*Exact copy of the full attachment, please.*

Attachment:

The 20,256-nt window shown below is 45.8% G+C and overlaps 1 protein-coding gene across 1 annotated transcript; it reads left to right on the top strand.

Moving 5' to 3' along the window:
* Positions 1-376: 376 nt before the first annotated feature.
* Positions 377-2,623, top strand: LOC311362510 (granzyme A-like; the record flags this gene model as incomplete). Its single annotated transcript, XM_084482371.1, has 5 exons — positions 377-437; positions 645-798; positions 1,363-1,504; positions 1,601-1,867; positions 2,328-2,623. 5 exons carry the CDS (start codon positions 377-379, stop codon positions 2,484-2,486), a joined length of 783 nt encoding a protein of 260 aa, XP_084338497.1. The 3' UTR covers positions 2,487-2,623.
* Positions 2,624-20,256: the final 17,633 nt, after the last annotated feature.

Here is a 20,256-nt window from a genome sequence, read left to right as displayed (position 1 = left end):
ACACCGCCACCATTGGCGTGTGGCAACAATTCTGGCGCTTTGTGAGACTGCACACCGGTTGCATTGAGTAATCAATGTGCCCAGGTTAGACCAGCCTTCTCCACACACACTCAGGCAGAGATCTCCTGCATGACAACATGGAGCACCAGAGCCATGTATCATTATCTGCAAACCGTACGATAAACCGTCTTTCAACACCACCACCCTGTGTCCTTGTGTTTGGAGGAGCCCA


The 20,256-nt window shown below is 45.8% G+C and overlaps 1 protein-coding gene across 1 annotated transcript; it reads left to right on the top strand.

Moving 5' to 3' along the window:
* Positions 1-376: 376 nt before the first annotated feature.
* Positions 377-2,623, top strand: LOC311362510 (granzyme A-like; the record flags this gene model as incomplete). Its single annotated transcript, XM_084482371.1, has 5 exons — positions 377-437; positions 645-798; positions 1,363-1,504; positions 1,601-1,867; positions 2,328-2,623. 5 exons carry the CDS (start codon positions 377-379, stop codon positions 2,484-2,486), a joined length of 783 nt encoding a protein of 260 aa, XP_084338497.1. The 3' UTR covers positions 2,487-2,623.
* Positions 2,624-20,256: the final 17,633 nt, after the last annotated feature.

Here is a 20,256-nt window from a genome sequence, read left to right as displayed (position 1 = left end):
ACACCGCCACCATTGGCGTGTGGCAACAATTCTGGCGCTTTGTGAGACTGCACACCGGTTGCATTGAGTAATCAATGTGCCCAGGTTAGACCAGCCTTCTCCACACACACTCAGGCAGAGATCTCCTGCATGACAACATGGAGCACCAGAGCCATGTATCATTATCTGCAAACCGTACGATAAACCGTCTTTCAACACCACCACCCTGTGTCCTTGTGTTTGGAGGAGCCCA